As the delegates to the Federal Convention worked through the process of revising the Articles of Confederation, a couple of things had quickly become apparent. One, the revisions wouldn’t likely be a band-aid, “patch-and-mend” fix of what already existed. A complete overhaul was being proposed. Second, included in that overhaul was a two-housed legislature, and the fight to determine its makeup would be long, difficult, and intense.
We look at the modern-day composition of our Senate and House of Representatives and we pretty much take its structure for granted. To the “upper” house, each state sends a pair of Senators. Representation in the “lower” house is determined by population. States with more people have more Representatives, less populous states have fewer, and every state is guaranteed at least one.
In 2010, it’s automatic. It’s a no-brainer. In 1787, it was most certainly not automatic.
The men representing the larger states believed both houses should be built based on population. However, their reasoning was not as self-serving as it may seem at first blush. Of course, the result was that the larger states enjoyed something of a monopoly (or at least a strong majority) on the proceedings. But there was more to it. Larger states contributed proportionally more tax money to the central government’s coffers, so it stood to reason that large states should have a greater say. Furthermore, wasn’t government based on the “will of the people” rather than the “will of the states”? Under the Articles of Confederation, any state could veto legislation with which it disagreed, and the large states believed that “one state, one vote” had damaged the will of the people and given the small states way too much power.
The delegates from the smaller states saw things differently. They believed that equal representation balanced the inequity that existed between small and large states. It gave smaller states a larger voice and offered them protection. In their minds, these delegates believed that large states would use their vote power to simply overrun the wishes of the small states.
I suppose that, in a perfect world, representation by population could have worked well, since the government was being designed was to be for the people, and not the states. But it wasn’t perfect, and the small states were not backing down, and in the world that was Independence Hall during the brutally hot summer of 1787, it was a serious point of contention.
On June 11th, Connecticut delegate Roger Sherman offered up the suggestion that the proposed Senate be populated based on equal representation for the states, while the House be filled proportionately. The proposal was initially defeated by the group, but it never really died, as the option to revisit it remained alive. The delegates moved on to deal with less difficult matters, but all knew that this issue would arise again.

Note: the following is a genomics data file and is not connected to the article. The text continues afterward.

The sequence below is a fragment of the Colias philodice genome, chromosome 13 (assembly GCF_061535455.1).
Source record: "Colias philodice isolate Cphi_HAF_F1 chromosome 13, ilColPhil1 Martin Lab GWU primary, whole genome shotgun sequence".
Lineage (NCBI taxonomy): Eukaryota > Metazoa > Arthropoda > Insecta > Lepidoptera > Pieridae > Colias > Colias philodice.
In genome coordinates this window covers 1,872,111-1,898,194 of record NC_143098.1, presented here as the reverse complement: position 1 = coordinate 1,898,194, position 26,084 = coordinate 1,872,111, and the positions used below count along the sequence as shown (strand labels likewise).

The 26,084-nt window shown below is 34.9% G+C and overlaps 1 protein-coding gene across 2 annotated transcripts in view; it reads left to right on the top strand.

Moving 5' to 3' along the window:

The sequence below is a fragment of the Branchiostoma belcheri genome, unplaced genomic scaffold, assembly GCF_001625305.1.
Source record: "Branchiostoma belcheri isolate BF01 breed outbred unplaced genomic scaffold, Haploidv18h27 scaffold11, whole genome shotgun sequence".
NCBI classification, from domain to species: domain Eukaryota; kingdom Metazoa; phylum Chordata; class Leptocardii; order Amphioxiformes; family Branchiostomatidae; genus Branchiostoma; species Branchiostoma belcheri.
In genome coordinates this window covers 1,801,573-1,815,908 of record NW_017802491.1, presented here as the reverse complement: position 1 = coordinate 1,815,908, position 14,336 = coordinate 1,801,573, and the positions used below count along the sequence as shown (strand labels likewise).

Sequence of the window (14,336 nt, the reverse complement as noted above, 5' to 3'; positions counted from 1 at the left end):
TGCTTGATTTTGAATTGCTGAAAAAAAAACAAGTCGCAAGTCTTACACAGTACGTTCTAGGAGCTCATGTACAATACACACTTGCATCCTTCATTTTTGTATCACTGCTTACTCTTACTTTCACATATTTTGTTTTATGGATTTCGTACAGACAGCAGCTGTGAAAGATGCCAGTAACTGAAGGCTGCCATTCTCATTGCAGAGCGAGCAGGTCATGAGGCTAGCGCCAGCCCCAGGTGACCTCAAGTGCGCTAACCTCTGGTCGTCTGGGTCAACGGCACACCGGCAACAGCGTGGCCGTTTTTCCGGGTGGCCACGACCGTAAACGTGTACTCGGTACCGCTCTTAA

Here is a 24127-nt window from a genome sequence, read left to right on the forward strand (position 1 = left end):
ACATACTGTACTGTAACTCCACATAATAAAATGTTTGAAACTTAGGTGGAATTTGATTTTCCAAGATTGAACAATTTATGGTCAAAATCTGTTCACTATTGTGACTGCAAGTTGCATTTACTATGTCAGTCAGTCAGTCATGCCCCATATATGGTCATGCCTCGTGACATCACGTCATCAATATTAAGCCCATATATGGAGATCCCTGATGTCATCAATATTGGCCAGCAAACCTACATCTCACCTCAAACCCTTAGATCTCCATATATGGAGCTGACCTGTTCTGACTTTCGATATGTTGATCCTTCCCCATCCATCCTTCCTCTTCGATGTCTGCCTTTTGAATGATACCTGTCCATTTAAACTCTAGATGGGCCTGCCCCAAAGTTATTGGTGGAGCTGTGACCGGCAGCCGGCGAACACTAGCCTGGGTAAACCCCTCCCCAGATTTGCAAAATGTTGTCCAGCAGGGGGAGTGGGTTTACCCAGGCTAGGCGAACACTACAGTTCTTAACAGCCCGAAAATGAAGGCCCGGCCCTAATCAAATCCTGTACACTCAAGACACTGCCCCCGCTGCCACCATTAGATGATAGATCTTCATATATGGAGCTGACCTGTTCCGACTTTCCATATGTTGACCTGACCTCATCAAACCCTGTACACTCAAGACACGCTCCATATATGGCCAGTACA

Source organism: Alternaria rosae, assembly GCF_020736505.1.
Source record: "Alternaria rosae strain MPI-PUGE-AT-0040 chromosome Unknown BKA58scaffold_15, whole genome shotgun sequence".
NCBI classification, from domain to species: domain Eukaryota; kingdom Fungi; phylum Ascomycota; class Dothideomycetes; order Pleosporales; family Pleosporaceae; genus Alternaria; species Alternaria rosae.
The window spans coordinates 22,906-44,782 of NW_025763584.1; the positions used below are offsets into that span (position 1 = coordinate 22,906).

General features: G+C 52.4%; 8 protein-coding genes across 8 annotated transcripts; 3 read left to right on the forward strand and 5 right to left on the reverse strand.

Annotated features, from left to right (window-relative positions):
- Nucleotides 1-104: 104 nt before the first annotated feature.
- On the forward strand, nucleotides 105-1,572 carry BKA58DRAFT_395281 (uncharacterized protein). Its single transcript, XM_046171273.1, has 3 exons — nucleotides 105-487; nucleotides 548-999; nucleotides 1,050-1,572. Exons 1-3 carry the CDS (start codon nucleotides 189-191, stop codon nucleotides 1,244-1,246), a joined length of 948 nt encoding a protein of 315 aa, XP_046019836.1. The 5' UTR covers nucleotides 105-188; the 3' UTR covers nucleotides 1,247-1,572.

One thing that didn’t rise on the weekend of July 14th and 15th was the temperatures. In the midst of a scorching summer, a reprieve of cooler weather and refreshing northwest breezes maybe helped set the stage for calmer debate and cooler heads. I’m not sure that history records it, but maybe the windows of the Independence Hall were thrown open on the Monday morning of July 16, 1787, and the cooler air worked its magic. It was on this day that the debate on representation was finally settled, and Roger Sherman’s “Connecticut Compromise” was adopted…by one vote.
It came to be known as the Great Compromise, and while we might sit here scratching our heads wondering what’s so great about it, there is little doubt as to the likely outcome had Sherman’s proposal not been passed. I turn once again to Catherine Bowen’s Miracle at Philadelphia. “There are critics today who think the Convention erred, and that the Senate, like the House, should have remained proportional. Yet without the Great Compromise it is hard to see how the Federal Convention could have proceeded further; since the beginning it had been cause for battle.”
Luther Martin, with whom we are familiar, wrote after-the-fact that the struggle “nearly terminated in a dissolution of the Convention.” James Madison, from the large state of Virginia and one of the stars of the Convention, didn’t agree with the result, but understood that fighting the smaller states further on the issue was pointless. If a new government was to have any chance to survive, it had to first be born. The Great Compromise was the single most important event in the Convention’s timeline.
Is it a perfect solution today? The critics that Bowen references would say no. Ron Chernow writes that “the Senate’s composition introduced a lasting political bias in American life in favor of smaller states.” And honestly, proportional representation seems to me the proper way to do things. But ours is not a pure democracy, and the Senate actually offers some “counter-protection” against a weakness of a democracy: the tyranny of the majority.
And 225 years ago, proportional representation in both houses wasn’t going to get a new constitution written. It wasn’t going to end the complete small-state dominance afforded by the Articles of Confederation (to say nothing of its other weaknesses). And it wasn’t going to create a government system that, despite glaring flaws, has survived more than two centuries without being thrown to the historical ash-heap.
Recommended Reading: James Madison